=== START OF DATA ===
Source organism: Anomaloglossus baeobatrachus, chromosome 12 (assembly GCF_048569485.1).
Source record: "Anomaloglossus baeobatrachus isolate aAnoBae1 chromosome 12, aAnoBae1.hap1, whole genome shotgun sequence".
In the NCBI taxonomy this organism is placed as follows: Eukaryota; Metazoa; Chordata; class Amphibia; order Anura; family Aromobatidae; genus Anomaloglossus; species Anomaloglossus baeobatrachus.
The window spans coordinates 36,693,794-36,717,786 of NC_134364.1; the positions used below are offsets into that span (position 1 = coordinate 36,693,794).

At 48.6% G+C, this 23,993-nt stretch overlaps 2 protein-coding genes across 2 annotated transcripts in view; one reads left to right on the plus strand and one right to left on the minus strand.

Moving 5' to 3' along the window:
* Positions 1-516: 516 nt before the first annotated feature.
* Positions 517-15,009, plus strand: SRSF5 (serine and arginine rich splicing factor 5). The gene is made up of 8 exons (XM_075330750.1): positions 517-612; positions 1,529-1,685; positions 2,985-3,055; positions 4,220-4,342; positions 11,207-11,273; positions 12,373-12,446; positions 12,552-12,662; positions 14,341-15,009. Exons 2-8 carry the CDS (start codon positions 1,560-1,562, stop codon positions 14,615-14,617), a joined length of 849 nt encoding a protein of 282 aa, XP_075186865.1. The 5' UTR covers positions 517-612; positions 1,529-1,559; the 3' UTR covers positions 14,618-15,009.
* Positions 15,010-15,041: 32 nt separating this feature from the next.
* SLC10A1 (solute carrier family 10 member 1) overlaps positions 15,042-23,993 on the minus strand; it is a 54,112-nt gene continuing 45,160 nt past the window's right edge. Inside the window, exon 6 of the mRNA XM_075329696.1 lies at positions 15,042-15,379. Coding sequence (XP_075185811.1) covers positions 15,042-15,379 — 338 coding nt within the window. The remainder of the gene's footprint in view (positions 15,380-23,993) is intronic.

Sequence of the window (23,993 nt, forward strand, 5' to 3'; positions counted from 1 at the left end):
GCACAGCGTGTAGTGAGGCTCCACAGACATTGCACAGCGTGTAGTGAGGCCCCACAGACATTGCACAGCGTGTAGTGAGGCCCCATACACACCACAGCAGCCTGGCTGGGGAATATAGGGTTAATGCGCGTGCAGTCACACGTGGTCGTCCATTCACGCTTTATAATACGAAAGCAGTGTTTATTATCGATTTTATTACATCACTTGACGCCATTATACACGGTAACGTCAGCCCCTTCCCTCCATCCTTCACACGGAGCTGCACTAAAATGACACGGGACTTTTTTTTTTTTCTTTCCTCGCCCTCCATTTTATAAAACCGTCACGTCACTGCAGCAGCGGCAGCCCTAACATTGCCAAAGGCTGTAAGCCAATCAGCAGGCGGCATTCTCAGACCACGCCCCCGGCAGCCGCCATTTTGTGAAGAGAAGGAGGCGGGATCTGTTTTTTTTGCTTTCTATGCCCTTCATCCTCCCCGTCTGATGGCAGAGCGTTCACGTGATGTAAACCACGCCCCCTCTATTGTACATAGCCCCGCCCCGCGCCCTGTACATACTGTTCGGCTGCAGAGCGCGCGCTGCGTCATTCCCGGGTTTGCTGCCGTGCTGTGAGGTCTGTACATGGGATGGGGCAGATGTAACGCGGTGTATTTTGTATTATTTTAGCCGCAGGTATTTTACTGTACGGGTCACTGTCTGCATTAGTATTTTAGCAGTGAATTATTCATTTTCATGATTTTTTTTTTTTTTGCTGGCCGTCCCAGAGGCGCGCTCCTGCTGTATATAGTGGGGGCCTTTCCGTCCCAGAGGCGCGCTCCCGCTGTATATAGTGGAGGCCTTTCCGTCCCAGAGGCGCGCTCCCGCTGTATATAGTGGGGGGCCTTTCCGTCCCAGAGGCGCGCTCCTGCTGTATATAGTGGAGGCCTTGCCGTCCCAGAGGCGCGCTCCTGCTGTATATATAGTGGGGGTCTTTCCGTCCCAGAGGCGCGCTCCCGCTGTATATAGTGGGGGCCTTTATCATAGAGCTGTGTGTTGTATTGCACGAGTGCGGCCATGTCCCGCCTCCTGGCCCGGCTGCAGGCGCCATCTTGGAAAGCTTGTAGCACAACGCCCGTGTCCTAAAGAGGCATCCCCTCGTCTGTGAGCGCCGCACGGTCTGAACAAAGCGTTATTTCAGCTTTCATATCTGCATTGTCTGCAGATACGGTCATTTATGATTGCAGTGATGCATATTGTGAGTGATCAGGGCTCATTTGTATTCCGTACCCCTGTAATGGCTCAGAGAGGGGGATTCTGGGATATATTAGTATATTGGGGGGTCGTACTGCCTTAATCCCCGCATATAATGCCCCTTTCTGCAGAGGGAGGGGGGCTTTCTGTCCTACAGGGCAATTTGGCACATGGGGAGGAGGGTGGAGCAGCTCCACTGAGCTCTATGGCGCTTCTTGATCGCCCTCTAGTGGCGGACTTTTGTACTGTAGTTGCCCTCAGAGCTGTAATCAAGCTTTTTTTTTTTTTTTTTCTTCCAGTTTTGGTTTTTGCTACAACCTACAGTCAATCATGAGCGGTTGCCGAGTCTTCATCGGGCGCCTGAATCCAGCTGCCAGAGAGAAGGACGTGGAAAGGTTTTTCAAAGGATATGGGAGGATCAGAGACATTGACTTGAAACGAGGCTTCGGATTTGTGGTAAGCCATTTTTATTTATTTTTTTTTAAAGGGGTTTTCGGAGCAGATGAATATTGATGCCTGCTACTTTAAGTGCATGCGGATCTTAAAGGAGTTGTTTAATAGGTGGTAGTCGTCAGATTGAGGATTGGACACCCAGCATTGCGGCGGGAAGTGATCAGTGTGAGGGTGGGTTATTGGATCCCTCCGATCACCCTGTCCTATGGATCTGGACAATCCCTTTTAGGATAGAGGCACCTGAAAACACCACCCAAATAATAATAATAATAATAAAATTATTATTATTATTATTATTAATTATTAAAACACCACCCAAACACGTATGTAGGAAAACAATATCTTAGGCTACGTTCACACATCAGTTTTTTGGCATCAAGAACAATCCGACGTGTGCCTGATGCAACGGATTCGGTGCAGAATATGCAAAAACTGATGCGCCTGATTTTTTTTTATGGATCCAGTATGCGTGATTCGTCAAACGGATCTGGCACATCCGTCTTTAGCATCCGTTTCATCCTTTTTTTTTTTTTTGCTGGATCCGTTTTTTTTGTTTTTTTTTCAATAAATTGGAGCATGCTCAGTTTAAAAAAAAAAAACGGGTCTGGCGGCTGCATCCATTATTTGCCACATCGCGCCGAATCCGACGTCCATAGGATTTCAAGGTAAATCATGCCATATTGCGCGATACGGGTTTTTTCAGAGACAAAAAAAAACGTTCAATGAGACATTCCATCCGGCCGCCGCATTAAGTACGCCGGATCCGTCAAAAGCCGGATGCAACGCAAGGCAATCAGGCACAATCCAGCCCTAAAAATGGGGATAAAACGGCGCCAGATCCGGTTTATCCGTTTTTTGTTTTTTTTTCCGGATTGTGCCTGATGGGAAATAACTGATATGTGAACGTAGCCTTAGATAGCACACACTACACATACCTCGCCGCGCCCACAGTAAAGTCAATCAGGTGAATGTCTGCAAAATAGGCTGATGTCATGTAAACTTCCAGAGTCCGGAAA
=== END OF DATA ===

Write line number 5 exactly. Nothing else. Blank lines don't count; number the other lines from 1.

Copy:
At 48.6% G+C, this 23,993-nt stretch overlaps 2 protein-coding genes across 2 annotated transcripts in view; one reads left to right on the plus strand and one right to left on the minus strand.